The fatty hydroxamate is prepared using a fatty acid derivative. The fatty acid derivative may be a fatty acid chloride or an ester such as a lower alkanol ester of glyceride. The glyceride may be a mono-, di- or tri-glyceride.
The fatty hydroxamate is preferably prepared using a lower alkanol ester of fatty acid. The ester is typically a C1 to C4 alkanol ester of a fatty acid having from 6 to 18 carbon atoms. Preferably the alkanol portion of the ester is methyl or ethyl. The fatty acid portion of the fatty acid derivative may include one or more fatty acids. The most preferred fatty acid composition has a high concentration of fatty acids in the C6 to C14 range and most preferably the C8 to C10 range. The fatty acid component of the ester preferably contains 95% w/w of C6 to C14 and preferably at least 80% w/w of C8 to C10 fatty acids. Most preferably at least 95% w/w of the fatty acid component is made up of C6 to C10 fatty acids or a mixture thereof. Fatty acids in this range may be prepared by fractionation of an oil containing a high proportion of C8–C10 acids such as coconut oil and palm kernel oil.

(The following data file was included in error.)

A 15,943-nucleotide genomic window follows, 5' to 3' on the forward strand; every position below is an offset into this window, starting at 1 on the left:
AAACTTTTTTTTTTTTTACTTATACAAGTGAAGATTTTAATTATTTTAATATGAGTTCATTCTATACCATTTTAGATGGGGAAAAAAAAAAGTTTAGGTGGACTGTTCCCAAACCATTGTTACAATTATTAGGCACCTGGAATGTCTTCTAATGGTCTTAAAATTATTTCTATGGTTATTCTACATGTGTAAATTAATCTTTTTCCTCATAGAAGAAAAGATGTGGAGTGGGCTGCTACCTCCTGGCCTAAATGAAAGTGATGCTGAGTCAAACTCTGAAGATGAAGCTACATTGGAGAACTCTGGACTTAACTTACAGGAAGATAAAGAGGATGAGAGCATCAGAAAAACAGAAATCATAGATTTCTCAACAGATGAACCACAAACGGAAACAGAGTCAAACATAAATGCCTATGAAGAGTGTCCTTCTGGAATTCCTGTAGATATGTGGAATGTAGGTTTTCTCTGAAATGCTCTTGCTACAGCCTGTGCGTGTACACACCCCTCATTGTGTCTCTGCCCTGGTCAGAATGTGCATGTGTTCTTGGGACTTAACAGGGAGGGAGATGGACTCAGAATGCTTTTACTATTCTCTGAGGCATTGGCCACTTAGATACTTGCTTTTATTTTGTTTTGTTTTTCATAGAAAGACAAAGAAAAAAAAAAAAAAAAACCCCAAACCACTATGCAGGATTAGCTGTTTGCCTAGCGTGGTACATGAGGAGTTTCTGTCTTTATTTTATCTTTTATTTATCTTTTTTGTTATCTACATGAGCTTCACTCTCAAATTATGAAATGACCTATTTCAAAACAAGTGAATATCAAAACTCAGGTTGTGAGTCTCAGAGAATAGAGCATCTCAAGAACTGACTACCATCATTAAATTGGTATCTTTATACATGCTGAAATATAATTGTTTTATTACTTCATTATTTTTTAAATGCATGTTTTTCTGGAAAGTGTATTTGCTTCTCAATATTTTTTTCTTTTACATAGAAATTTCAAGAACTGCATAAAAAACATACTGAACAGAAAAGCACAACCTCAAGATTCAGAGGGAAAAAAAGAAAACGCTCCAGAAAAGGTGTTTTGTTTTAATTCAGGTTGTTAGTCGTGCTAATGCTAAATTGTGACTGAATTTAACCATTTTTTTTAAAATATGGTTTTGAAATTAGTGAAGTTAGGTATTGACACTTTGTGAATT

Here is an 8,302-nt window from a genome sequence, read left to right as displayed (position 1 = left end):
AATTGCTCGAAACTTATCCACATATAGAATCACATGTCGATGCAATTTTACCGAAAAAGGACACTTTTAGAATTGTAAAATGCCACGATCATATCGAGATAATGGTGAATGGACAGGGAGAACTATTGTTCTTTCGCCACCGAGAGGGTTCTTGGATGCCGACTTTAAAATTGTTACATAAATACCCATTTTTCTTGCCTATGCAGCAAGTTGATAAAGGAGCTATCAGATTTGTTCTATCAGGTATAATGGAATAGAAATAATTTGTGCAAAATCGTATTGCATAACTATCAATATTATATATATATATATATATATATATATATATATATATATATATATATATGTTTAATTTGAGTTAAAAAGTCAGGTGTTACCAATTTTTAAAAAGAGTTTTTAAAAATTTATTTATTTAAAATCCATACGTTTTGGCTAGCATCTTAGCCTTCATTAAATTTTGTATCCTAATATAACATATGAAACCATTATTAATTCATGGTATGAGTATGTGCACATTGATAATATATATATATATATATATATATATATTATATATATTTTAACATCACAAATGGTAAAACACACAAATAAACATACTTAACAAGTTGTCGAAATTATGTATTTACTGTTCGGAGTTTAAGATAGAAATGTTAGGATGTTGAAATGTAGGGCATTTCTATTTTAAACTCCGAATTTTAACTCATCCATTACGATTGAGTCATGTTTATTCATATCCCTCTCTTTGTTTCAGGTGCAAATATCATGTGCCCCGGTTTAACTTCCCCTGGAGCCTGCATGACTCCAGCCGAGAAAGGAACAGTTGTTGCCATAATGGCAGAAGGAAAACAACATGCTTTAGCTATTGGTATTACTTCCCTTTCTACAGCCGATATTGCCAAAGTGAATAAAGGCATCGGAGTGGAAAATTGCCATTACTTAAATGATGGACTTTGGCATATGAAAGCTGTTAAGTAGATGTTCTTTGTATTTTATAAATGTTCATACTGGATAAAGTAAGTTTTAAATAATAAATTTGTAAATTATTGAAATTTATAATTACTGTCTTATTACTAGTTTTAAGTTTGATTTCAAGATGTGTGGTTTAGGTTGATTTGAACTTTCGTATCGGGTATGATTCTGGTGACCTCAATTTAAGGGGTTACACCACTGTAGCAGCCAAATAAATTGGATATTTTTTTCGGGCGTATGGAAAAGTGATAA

The methyl ester of fractionated coconut oil is a preferred material for preparation of “Fatty Hydroxamate”. Coconut methyl ester is preferably enriched with a C8 and C10 fraction in the composition ratio of 60:40 respectively.
Methyl ester of fractionated palm kernel oil can also be converted into a fatty hydroxamate material with characteristic flotation properties. Palm kernel oil contains a C8 to C10 composition similar to coconut oil Straight palm oil comes from a different part of the plant and is a less suitable composition of the C8 and C10 fraction than palm kernel oil.
We have also found that glycerides from coconut or palm kernel oil, like methyl ester, are reactive to free hydroxylamine and lead to the formation of fatty hydroxamate. The advantage of this process is that it allows the use of glyceride feed stocks from fractionated coconut or palm kernel oil into fatty hydroxamate without the intermediate reaction steps of transesterification, or saponification followed by esterification.
The most preferred glycerides are di or tri-glycerides with a high proportion of C8 and C10 fatty acid chains attached with glycerol site. Most of the fatty acid component is made up of C8 and C10 fatty acids or a mixture thereof.